These free, public programs will complement the private “Arts of Survival” sessions:

  • 3 to 5 p.m. July 10 — “Stadium Hotel” is a documentary film about highlife, a major Nigerian style of music from the 1960s and 1970s, and the city of Lagos during a critical period in its history. The film will be presented by Akin Adesokan and screened at the Monroe County Public Library auditorium.
  • Eileen Julien with cape

    “If you had known my father, the thought that he would have worn something like this is simply unbelievable,” Eileen Julien said. “It’s astonishing!”

    5:30 to 6:30 p.m. July 12 — In “Dressing for Mardi Gras: Floats, Balls and Beyond,” Suzanne Godby Ingalsbe, associate director of the Institute for Advanced Study, will initiate a discussion with Julien on facets of life in New Orleans and her family’s personal involvement in Mardi Gras festivities. The talk will take place at the Mathers Museum of World Cultures, a co-sponsor of the event. Several of her family’s gowns and costumes will remain on exhibit at the museum through July 29.

  • 5 to 6:30 p.m. July 21 — “African Cities and the Making of Popular Cultures” will be a public conversation with James Ogude and Grace A. Musila. The talk will take place in the Thomas T. Solley Atrium on the second floor of the Eskenazi Museum of Art. Before the program, visitors are invited to explore the African art gallery at the museum, which is a co-sponsor.
  • 3 to 5:30 p.m. July 24 — “Murder in Pacot” is a 2014 feature film made by acclaimed Haitian director Raoul Peck and set in a Port-au-Prince neighborhood in the wake of the country’s devastating earthquake. The film will be presented by Oana Panaïté and at the Monroe County Public Library auditorium.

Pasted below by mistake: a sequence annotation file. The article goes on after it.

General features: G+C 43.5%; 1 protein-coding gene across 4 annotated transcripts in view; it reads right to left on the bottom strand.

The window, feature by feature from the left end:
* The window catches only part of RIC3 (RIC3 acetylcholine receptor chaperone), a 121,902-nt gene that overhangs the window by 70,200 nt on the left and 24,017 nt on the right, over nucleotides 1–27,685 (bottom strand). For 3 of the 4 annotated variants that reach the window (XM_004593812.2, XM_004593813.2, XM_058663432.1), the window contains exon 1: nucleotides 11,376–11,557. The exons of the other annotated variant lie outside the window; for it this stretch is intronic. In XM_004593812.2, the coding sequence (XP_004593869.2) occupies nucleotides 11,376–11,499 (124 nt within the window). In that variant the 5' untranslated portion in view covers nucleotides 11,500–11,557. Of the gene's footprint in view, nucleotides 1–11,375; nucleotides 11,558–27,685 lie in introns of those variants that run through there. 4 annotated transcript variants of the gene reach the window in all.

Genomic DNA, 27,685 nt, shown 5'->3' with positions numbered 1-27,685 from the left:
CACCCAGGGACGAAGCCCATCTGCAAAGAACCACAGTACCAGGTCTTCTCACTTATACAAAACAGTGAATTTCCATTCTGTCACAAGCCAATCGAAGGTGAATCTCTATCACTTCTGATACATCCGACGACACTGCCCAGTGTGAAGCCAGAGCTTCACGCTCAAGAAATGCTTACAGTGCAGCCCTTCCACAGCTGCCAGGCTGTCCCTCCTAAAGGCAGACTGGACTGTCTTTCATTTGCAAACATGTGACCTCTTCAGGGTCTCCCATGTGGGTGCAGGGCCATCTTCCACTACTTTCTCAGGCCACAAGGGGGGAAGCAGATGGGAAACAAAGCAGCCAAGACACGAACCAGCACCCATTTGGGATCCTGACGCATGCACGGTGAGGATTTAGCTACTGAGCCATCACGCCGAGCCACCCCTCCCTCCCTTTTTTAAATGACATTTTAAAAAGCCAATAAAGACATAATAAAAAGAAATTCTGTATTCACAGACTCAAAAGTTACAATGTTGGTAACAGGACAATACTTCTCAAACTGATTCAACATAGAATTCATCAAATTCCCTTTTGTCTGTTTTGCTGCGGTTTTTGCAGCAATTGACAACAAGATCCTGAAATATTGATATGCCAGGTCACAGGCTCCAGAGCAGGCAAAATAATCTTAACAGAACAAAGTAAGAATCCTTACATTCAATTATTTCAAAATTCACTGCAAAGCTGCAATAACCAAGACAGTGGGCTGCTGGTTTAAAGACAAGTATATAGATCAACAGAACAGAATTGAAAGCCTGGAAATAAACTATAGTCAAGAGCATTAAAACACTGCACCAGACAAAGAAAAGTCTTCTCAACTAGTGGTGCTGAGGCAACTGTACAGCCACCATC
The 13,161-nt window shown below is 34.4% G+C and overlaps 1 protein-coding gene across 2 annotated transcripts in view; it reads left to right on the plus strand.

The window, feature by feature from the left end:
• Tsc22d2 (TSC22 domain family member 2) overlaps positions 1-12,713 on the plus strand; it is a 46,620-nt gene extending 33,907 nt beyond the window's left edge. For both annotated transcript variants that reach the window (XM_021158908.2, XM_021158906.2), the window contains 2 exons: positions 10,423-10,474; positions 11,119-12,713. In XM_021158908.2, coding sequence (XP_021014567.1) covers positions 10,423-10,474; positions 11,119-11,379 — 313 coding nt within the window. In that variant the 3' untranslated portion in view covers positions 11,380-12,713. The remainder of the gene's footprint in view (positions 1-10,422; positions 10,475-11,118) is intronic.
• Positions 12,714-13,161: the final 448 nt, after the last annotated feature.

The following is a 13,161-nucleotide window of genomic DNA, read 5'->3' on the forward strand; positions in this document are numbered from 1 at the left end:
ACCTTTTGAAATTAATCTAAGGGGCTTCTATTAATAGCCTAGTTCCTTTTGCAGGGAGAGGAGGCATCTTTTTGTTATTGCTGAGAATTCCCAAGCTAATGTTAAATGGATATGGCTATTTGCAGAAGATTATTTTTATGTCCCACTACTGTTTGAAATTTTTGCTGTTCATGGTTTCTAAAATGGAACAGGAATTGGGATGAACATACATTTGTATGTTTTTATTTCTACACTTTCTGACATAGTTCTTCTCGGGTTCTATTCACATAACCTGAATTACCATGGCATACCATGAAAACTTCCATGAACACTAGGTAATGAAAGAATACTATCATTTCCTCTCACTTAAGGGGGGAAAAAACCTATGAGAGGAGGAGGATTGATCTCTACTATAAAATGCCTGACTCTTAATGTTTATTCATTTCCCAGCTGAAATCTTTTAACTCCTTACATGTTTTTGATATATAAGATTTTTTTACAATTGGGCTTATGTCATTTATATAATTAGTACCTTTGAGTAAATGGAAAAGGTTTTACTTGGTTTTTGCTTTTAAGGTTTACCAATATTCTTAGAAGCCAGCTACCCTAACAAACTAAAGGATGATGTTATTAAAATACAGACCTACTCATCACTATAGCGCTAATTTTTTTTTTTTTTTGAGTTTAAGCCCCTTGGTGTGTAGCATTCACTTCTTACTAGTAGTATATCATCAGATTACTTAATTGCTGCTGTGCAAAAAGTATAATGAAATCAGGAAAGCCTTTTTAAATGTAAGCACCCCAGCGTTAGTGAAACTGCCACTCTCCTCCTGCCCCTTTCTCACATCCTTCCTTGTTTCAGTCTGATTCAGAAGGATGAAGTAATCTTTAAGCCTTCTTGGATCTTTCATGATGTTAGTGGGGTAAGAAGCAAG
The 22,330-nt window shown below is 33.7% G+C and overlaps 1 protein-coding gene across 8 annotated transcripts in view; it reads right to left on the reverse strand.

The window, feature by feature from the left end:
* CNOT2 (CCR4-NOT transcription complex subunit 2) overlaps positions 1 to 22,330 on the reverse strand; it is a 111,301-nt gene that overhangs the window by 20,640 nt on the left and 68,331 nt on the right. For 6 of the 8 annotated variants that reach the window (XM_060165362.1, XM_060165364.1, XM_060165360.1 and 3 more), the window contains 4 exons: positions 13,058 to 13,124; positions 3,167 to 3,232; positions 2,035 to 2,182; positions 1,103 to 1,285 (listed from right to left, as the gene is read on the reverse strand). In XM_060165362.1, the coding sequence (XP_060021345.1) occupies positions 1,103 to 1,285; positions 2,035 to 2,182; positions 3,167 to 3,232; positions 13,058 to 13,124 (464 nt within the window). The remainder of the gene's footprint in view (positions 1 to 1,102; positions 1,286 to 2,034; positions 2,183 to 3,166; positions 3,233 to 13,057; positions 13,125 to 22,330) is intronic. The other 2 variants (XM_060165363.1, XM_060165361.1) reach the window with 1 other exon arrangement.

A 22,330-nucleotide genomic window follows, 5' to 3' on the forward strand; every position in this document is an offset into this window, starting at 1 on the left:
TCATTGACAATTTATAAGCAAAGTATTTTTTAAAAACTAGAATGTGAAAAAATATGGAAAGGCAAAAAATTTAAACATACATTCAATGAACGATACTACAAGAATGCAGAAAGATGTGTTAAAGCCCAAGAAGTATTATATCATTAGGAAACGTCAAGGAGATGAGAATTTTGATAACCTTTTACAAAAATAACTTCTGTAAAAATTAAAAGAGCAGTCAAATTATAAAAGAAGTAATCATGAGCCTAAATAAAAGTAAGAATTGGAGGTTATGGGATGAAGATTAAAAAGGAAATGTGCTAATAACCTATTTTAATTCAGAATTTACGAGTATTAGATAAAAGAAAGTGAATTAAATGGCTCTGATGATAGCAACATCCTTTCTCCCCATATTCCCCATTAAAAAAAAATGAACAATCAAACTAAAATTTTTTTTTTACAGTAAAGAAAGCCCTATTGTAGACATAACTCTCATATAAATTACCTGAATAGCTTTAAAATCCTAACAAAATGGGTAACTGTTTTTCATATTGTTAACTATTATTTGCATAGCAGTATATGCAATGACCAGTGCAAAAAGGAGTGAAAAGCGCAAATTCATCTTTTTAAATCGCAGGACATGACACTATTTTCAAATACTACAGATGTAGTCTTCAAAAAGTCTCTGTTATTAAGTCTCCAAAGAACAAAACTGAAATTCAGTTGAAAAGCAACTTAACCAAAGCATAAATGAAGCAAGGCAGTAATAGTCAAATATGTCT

In addition to the NEH support, Julien said she is grateful for the “truly extraordinary team” at the Institute for Advanced Study and the hospitality support from the Office of the Provost and Executive Vice President.

Stories to tell

To hear more of Julien’s stories about New Orleans and “Arts of Survival,” tune in to the “Through the Gates” podcast July 10.

Julien’s rich gumbo of stories also is captured in”Travels With Mae: Scenes From a New Orleans Girlhood.” It’s a book she had always hoped to write.

“After my parents died, I wanted to leave something of their lives in New Orleans for my younger relatives,” she said.

Julien even had the title, but she wasn’t sure she would ever complete the memoir.

A single painting swayed her.

An abstract painting of women wearing gowns hangs in her office, created by her late husband, Senegalese artist Kalidou Sy. “When I looked at that painting I said, ‘I’m doing the book.’ That painting made me realize the book was going to exist,” she said.

Her book was published in 2009 by Indiana University Press, with the painting on its cover.

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Many Mardi Gras outfits are exquisitely detailed with sequins, beads and rhinestones. “It was a race! The women who were doing this stuff were up to the very dawn of the day. They were working hard to get done,” Eileen Julien said.